Wines of Mystery 

Though "vinted and bottled by" tells you nothing about who made the wine or where the grape is from, at $2.50 a bottle, that can be forgiven.

Wine snobs may shudder to hear it, but France's time-honored practice of making a wine's appellation the most prominent thing on the label, with the brand in smaller type and the name of the varietal often absent altogether, may soon be a thing of the past — at least in a certain price range. French producers are now permitted to blend wines from different regions and sell them under a blanket "Vignobles de France" label. Some are even sneaking the varietal name on the front of the bottle, with the appellation relegated to the back.

But it's still the United States — brimming with germ-phobic, hypochondriac information junkies — that sets the standard in telling you everything you want to know, and some things you probably don't. Brand, variety, bottling location, alcohol content, and net volume all must be prominently displayed on domestic wines, and there are long lists of additional regulations within each category. The words "produced and bottled by," for example, can only be used on labels if 75 percent of the wine was fermented and clarified by the bottler. If that standard isn't met, the words "vinted and bottled by" or "cellared and bottled by" may be used instead.

Vinted and cellared tell you nothing about a grape's origin or who made the wine, so we information junkies get a mite frustrated when we see them on a wine we find intriguing, like the 2005 Sea Ridge California Merlot we sampled this week. Of course, once we realized that it costs just $2.50, all was forgiven. I thought the Sea Ridge had an impressive aroma — deep, dark earth, but also ripe, spicy, and smoky — along with a mellow taste and a pleasantly grapey aftertaste with just a bit of burn. Overall, a full-bodied wine I'd be proud to serve. Less of a fan, our Token Winemaker thought the Sea Ridge tasted dirty and complained that the acidity overwhelmed its finish.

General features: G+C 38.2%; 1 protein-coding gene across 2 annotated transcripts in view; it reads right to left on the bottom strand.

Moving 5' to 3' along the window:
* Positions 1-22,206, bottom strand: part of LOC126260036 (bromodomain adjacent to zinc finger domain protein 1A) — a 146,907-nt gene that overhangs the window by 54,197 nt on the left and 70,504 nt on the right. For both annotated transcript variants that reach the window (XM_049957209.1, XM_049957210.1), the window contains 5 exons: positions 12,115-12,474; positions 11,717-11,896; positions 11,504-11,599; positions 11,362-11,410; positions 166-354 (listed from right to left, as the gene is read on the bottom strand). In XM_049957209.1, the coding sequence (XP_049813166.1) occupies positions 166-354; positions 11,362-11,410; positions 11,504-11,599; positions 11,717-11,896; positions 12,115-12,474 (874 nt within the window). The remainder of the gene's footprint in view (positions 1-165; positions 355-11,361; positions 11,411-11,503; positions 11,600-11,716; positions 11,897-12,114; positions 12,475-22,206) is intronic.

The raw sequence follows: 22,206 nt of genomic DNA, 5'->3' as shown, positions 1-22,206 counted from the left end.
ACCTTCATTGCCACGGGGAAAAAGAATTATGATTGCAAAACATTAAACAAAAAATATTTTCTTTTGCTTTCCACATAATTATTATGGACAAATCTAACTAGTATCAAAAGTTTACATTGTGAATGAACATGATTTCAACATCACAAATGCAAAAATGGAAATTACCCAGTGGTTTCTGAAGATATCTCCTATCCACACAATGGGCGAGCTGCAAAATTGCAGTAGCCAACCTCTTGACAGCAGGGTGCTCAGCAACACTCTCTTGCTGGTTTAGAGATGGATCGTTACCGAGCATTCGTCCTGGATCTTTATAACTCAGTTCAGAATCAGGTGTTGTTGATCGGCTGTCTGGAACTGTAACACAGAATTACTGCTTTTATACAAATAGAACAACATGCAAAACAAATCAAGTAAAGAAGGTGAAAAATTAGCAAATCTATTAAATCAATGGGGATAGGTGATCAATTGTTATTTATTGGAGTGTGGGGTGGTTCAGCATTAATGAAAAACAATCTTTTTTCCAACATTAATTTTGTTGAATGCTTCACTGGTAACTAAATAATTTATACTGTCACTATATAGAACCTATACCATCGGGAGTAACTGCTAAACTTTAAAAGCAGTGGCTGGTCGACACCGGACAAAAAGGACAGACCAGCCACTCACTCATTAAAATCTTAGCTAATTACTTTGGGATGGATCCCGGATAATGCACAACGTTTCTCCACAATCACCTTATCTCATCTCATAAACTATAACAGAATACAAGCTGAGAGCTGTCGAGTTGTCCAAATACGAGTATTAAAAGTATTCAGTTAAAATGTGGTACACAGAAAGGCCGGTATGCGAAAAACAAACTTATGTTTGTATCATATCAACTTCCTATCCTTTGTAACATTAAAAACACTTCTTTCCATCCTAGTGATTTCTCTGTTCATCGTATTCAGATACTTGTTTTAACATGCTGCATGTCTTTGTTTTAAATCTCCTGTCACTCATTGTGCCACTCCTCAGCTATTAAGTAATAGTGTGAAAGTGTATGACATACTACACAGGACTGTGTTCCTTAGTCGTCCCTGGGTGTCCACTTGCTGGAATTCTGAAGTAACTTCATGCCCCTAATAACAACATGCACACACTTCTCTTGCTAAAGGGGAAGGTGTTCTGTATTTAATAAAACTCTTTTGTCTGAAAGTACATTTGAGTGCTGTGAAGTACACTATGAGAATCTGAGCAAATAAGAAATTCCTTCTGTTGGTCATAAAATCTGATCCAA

He preferred the 2005 Bogle Vineyards Merlot ($6.99), which he found dry and well-balanced, with an aroma of very ripe red fruit along with a little oak and vanilla. I thought the Bogle smelled a little sweaty and had a flat taste — a so-so Merlot, in my book. Incidentally, this wine seemingly hails from lovely Graton, near the Russian River in Sonoma, but again, "vinted and bottled by" may tell a different story.

Finally, the 2004 Bonello Merlot-Nero D'Avola blend from Italy ($4.99) was a disappointment. Its hot, pungent aroma and acidic burn might cut nicely through a juicy steak, but would overwhelm on its own or with lighter fare. However, recent medical evidence suggests that young, cheap, highly tannic wines may be more heart-healthy than their highfalutin bottle-aged counterparts. That's a claim all three of these Merlots, especially the Bonello, could proudly slap on their labels — if only the feds would let them.

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